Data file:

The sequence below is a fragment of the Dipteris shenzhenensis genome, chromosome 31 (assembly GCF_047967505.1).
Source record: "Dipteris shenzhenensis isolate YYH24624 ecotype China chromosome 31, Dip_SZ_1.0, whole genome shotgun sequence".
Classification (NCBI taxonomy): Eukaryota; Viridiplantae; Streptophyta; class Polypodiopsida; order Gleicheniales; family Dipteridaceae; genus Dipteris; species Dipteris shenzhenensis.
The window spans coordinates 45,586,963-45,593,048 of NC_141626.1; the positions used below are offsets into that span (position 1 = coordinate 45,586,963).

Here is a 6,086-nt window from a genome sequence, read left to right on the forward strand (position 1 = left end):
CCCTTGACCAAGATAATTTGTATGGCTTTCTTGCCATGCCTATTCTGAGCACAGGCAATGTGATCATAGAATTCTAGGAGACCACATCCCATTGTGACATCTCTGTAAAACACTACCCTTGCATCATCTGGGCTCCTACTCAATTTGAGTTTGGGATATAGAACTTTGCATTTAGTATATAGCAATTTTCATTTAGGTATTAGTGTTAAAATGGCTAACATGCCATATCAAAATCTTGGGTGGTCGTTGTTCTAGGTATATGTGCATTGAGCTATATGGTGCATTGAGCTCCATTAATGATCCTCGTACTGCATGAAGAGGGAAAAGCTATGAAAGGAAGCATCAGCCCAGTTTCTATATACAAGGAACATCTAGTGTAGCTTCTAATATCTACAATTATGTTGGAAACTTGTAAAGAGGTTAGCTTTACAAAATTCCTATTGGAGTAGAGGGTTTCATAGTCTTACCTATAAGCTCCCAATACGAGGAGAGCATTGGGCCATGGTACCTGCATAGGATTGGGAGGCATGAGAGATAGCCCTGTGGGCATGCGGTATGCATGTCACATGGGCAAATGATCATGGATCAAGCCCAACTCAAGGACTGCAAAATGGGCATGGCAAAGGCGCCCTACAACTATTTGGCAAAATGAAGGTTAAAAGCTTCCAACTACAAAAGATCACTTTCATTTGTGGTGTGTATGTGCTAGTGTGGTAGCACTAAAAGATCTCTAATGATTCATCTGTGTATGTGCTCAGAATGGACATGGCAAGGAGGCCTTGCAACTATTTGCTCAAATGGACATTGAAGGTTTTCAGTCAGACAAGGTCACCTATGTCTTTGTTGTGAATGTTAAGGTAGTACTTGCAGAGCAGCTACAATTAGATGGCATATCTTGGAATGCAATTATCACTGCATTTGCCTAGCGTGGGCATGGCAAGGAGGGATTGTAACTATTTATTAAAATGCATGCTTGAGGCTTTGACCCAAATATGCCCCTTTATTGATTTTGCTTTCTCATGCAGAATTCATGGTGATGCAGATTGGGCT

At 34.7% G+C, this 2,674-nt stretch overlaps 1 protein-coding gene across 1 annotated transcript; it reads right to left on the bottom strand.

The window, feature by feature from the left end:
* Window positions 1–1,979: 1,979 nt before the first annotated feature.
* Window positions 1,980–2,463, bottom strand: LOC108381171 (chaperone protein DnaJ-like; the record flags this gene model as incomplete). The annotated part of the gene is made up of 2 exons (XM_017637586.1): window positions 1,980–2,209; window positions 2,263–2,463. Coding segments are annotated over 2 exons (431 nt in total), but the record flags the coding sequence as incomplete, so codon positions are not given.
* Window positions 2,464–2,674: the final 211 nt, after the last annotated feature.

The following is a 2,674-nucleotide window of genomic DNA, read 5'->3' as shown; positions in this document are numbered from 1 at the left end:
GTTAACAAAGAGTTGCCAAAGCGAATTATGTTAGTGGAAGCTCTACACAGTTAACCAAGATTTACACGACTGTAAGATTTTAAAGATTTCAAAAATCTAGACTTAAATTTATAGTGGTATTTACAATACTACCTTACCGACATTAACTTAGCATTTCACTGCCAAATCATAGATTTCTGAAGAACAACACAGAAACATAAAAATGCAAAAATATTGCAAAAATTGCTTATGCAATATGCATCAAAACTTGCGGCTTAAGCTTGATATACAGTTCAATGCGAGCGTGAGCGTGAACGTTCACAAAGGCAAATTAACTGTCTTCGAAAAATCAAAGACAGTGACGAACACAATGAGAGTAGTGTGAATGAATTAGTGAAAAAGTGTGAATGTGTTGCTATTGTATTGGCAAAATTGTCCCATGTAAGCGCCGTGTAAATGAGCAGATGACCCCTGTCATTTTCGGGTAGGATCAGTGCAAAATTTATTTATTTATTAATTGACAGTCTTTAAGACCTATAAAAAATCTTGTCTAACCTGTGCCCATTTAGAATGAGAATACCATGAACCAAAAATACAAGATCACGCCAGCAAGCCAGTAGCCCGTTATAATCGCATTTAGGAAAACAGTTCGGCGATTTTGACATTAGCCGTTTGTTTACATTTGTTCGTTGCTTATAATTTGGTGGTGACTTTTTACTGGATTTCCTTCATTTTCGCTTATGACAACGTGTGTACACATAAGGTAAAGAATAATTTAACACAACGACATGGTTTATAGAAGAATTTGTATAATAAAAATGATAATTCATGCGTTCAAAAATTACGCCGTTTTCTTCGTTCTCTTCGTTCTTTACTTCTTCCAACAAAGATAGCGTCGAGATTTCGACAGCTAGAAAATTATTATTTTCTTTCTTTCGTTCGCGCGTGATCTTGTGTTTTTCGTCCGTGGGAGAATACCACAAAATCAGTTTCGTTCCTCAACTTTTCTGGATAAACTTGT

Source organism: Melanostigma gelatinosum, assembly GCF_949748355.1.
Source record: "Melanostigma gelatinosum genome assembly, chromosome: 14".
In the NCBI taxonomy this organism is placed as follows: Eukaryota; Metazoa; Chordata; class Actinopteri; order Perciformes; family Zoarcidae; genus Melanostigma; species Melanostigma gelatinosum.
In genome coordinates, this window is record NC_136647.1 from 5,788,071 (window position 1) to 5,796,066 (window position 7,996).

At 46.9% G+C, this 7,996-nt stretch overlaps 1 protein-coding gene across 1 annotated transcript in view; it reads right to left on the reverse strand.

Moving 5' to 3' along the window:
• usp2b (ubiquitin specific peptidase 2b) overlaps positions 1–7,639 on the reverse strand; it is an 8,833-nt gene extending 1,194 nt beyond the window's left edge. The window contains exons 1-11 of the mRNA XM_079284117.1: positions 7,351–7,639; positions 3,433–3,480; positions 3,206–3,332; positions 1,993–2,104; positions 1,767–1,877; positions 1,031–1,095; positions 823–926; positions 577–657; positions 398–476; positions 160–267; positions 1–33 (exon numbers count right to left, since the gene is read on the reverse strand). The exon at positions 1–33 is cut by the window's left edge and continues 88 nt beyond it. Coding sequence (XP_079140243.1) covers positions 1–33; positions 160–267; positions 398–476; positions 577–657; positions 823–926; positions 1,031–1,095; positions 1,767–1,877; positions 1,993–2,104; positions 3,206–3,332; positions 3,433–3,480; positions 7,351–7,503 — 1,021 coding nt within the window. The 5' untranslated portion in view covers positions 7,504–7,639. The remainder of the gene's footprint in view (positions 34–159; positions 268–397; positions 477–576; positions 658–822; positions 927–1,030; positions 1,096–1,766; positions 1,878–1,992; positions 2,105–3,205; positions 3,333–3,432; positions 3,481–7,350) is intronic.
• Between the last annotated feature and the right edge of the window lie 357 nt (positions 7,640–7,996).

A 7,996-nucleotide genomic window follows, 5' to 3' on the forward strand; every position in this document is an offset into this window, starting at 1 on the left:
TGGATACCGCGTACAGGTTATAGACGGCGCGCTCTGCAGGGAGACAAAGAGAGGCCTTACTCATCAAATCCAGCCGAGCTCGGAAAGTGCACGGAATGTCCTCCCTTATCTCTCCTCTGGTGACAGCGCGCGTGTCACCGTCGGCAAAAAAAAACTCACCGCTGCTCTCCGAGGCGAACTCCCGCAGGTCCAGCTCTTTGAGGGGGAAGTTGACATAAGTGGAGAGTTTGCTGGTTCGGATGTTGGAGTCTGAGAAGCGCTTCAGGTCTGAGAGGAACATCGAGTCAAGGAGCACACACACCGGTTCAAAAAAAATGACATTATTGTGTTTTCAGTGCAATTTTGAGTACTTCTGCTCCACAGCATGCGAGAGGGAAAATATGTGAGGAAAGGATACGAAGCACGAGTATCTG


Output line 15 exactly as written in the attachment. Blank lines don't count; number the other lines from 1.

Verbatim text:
Source record: "Melanostigma gelatinosum genome assembly, chromosome: 14".